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Apartment Safety: Are You Prepared for an Emergency?

April 5, 2013 | Apartment Lifestyle, Everyday Living

When you move in to a new place, it is best to get yourself oriented with an apartment safety plan. According to a recent Rent.com survey, most people are not prepared for even the most common emergencies.

Emergency Infographic

The most important thing is to have plan and make it public, especially with your kids if you have them. Here are some more tips to make sure you’re prepared:

Ask Your Landlord

Every apartment complex, especially those over three stories tall, have safety plans that are specific to the building. Ask for a tour so you know where the emergency stairwells, fire alarms and even fire hoses are. They can usually provide you with a map of all of the exits you will need should there be a disaster of some kind. Inside you may feel like a wimp for asking, but you are actually being smart. If a disaster hits, you will want to know how to get to safety.


Check in with your local fire departments website for the most up-to-date information, but here are few 101 pointers.  If you just have a small grease or kitchen fire, use your fire extinguisher (many apartment complexes come with them—again ask your landlord). Don’t use water with grease; it doesn’t put it out, just spreads it. If it is a big fire (you’ll know), go outside, pull the fire alarm and yell “fire” to warn the other tenants. Then make you way to the stairs. Never use an elevator during an emergency. If something like curtains or a couch has caught fire, leave immediately. That can spiral out of control quickly.


Rent.com can’t help you if there is a burglar in your house right now (because we are website, and with the exception of our softball team, not very threatening), so call 911. But we can help you with a few preventative measures. If you are not on the first floor, you have already won part of the battle.  When looking for an apartment, try to get a little bit off of the ground.

Once you move in, there are a number of common sense tips that you can implement.  We went to the pros for this one, so here is some advice from the San Jose Police Department:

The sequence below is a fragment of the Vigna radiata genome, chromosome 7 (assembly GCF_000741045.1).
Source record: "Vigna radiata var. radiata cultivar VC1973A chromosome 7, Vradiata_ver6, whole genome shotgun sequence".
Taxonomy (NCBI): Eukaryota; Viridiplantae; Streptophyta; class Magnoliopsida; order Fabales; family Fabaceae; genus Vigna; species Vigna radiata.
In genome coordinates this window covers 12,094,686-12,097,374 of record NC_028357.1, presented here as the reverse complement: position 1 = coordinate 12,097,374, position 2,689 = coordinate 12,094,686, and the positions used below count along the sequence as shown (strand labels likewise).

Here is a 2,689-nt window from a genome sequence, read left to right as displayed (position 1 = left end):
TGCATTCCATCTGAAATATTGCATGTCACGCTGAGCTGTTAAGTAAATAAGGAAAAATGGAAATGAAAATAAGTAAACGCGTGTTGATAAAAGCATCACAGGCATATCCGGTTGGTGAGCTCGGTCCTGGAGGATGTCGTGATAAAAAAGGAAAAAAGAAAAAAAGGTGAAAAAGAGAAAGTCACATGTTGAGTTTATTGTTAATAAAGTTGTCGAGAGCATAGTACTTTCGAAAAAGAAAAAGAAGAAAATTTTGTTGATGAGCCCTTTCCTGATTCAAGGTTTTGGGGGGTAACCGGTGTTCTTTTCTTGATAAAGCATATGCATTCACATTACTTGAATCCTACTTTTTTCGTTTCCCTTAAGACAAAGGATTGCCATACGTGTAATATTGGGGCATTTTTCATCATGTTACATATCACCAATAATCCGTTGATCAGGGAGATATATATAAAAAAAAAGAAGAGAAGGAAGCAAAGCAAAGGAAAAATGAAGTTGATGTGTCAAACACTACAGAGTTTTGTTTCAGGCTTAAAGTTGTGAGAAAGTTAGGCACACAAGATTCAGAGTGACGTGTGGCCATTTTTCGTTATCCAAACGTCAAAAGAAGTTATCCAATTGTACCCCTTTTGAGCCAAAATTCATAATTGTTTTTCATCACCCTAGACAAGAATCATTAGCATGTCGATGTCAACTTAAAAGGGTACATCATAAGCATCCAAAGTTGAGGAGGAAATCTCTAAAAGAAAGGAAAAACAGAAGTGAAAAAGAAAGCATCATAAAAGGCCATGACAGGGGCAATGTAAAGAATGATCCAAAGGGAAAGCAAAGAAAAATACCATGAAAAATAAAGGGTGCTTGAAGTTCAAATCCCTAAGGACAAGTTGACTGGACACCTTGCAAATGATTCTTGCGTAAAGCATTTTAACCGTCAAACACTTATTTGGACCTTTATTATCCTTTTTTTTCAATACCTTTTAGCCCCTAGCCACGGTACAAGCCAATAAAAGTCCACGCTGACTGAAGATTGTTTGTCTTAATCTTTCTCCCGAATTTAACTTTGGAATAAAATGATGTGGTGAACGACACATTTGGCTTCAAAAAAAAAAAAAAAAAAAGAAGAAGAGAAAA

• Lock all outside doors and windows before you leave the house or go to bed. Even if it is for a short time, lock your doors.
  • Leave lights on when you go out. It is always better to walk in to a well-lit apartment.  If you are going to be away for a length of time, connect some lamps to automatic timers to turn them on in the evening and off during the day.
  • Don’t allow daily deliveries of mail, newspapers or flyers build up while you are away. Arrange with the Post Office to hold your mail, or arrange for a friend or neighbor to take them regularly.
  • Check your locks on doors and windows and replace them with secure devices as necessary.
  • Pushbutton locks on doorknobs are easy for burglars to open. Install deadbolt locks on all your outside doors.
  • Sliding glass doors are vulnerable. Special locks are available for better security.

Natural Disasters

We’ve talked about this before, but it bears repeating. One of the greatest things about America is the diversity of its natural disasters. Whether you have a Miami Hurricane, Topeka Twister or San Andreas Floorshaker, you need to be prepared—and according to our survey, only 32% of renters have a safety plan in place for natural disasters.

Yes, it is a pain and can be more than you want to pay (one kit for four people for three days is about $100), but having a Disaster Emergency Kit will pay dividends in the event of one of these events strikes your neck of the woods. This is serious stuff and you should have enough food, water and any other essential for three days for each member of your household.

Your Disaster Emergency Kit should include:

  • Flashlight and Extra Batteries
  • Canned Goods and a Can Opener
  • Bottled Water 1 Gallon per person
  • Plastic Eating Utensils
  • Hunting Knife
  • Back-up Medications
  • Blankets

You can also purchase a kit at any hardware store or online. We suggest you do it in person, so you can feel the weight and know which one is right for you. Remember you may have to carry this.


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